Academic Freedom and Campus Activism

With commencements now behind us, many colleges have more to be proud of than their graduates. Campus activism has re-emerged, encouraging citizens to re-examine the purposes of post-secondary education.

Sixties radicals worried that military research had perverted the university and fought to extend free speech to campus. They reminded my generation that academic freedom is central to the university's mission. A college education is more than vocational training. Academic freedom enables the varied and independent critique of reigning social institutions, upon which true personal freedom depends. Some of today's student radicals have regretfully been guilty of imposing repressive speech codes on campus debate. This is the grain of truth in conservatives' denunciations of left political correctness. But many other activists have broadened the sixties emphasis on free speech. Their concern is a corporate model of governance that limits the breadth and quality of higher education.

Tenure, now under widespread attack, has been a necessary though not sufficient prerequisite of academic freedom. Tenured faculty have the ability-- and the responsibility-- to defend academic freedom within the university community wherever it is threatened. As Cary Nelson has argued in his superb new book, Academic Keywords: A Devil's Dictionary of Higher Education, academic freedom is more than an added extra or bonus. It is the very key to the university mission, and tenure is one of its principal instruments.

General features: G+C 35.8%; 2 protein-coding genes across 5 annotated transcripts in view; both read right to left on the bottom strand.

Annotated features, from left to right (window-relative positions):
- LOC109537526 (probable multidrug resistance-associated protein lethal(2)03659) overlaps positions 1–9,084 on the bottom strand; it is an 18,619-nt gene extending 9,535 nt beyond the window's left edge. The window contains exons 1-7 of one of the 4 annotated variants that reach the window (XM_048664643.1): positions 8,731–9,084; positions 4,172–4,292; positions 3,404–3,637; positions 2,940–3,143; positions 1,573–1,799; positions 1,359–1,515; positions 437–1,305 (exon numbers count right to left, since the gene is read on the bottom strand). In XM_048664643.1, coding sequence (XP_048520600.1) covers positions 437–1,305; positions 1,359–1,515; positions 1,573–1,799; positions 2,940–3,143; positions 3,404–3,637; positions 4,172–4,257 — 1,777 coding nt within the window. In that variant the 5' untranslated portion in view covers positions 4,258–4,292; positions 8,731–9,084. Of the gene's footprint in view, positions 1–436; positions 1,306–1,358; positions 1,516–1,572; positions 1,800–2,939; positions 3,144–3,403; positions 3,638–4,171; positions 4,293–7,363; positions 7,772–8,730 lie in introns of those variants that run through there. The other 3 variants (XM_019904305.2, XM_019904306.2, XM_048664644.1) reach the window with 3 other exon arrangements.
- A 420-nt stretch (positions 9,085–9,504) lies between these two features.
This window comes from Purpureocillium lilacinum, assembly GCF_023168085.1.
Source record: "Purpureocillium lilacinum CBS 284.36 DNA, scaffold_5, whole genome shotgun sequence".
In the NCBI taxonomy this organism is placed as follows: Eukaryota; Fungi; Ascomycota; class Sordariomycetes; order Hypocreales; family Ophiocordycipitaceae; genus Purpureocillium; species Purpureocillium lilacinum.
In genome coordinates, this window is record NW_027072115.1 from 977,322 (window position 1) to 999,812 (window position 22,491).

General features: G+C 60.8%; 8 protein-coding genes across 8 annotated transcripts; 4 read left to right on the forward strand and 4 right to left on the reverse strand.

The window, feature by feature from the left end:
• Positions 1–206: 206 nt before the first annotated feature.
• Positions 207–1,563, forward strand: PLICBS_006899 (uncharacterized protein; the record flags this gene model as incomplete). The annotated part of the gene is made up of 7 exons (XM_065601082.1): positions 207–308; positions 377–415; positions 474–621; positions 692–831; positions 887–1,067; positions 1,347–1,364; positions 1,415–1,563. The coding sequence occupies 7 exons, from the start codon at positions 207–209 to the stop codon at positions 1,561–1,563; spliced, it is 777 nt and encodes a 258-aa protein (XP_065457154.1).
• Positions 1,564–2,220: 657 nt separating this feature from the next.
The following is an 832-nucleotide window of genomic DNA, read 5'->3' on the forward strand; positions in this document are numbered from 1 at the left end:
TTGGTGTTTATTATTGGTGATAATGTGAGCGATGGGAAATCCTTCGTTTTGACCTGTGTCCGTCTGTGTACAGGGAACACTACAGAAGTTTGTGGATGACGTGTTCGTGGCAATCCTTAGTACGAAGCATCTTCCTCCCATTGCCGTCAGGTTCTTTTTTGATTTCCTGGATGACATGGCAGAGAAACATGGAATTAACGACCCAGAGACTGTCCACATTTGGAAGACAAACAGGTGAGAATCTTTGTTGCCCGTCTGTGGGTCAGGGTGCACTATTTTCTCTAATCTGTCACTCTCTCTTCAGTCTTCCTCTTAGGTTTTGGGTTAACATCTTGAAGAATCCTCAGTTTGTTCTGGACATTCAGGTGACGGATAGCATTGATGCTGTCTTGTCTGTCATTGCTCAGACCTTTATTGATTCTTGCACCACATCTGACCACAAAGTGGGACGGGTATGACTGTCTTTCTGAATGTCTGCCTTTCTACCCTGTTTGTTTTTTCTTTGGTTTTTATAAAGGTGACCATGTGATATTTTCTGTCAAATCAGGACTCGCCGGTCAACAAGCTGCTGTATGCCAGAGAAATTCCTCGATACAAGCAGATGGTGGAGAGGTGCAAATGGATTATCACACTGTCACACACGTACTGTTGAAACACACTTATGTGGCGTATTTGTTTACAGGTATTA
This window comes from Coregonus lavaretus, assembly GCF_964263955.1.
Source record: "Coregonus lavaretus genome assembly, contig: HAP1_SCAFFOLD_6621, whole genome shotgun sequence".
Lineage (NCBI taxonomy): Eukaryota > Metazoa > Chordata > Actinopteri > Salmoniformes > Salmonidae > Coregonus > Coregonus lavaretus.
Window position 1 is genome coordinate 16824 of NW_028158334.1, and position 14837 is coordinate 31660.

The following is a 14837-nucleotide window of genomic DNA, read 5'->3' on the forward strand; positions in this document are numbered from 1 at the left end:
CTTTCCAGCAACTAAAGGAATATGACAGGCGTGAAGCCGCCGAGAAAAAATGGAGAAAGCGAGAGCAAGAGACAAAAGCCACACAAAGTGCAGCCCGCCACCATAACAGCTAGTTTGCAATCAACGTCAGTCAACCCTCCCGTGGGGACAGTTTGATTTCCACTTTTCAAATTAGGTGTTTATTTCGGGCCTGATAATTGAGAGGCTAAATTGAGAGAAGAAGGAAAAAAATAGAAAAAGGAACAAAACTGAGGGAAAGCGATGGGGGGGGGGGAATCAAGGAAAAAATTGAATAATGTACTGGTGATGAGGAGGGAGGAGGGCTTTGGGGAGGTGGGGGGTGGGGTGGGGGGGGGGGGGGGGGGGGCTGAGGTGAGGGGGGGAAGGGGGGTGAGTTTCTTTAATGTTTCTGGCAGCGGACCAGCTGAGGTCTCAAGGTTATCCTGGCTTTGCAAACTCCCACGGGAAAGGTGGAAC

Tenure does of course occasionally encourage sloth. Nonetheless, in my experience this case is vastly overstated. Most inadequate teachers should never have been tenured in the first place. They were granted tenure because they could always be counted on to defer to powerful senior faculty and administrators.

My experiences as both a student and teacher have reinforced my sense of the importance of academic freedom. During the height of Vietnam era protest, John William Ward, the best undergraduate teacher I ever had, was named president of Amherst College. Increasingly troubled by the immorality of the war, Ward expressed his opposition through an arrest at a sit-in at Westover Air Force Base.

Ward's actions provoked a campus-wide controversy. Though he had emphasized repeatedly that that he did not speak for the college, influential alumni demanded his ouster. Ward survived, in part because he had the support not only of student activists but also of many tenured faculty, who argued that even college presidents don't forfeit their rights as citizens.

Fast forward to an era The New Republic characterizes as "the incredible shrinking college presidency." Public support for higher education has declined. Cost considerations drive all decisions and high level administrators are screened for their deference to corporate and private foundation donors. No John William Wards need apply. Administrators seek a workforce that is cheap and shares their docility. Retiring faculty are replaced with teaching assistants and underpaid -- and untenured -- adjuncts. Some administrators openly advocate abolishing tenure.

The threats to academic freedom today are apparent even at such reputedly progressive institutions as College of the Atlantic, where I taught from 1987 to 1993. From its inception, the College has emphasized its commitment to a self-directed, interdisciplinary education and a community in which students, faculty, and administrators collaborate to make school wide policy. It has always rejected tenure. The logic was not so much corporate as a kind of educational populism. The founding faculty rejected invidious distinctions between faculty and sought to foster an egalitarian educational community.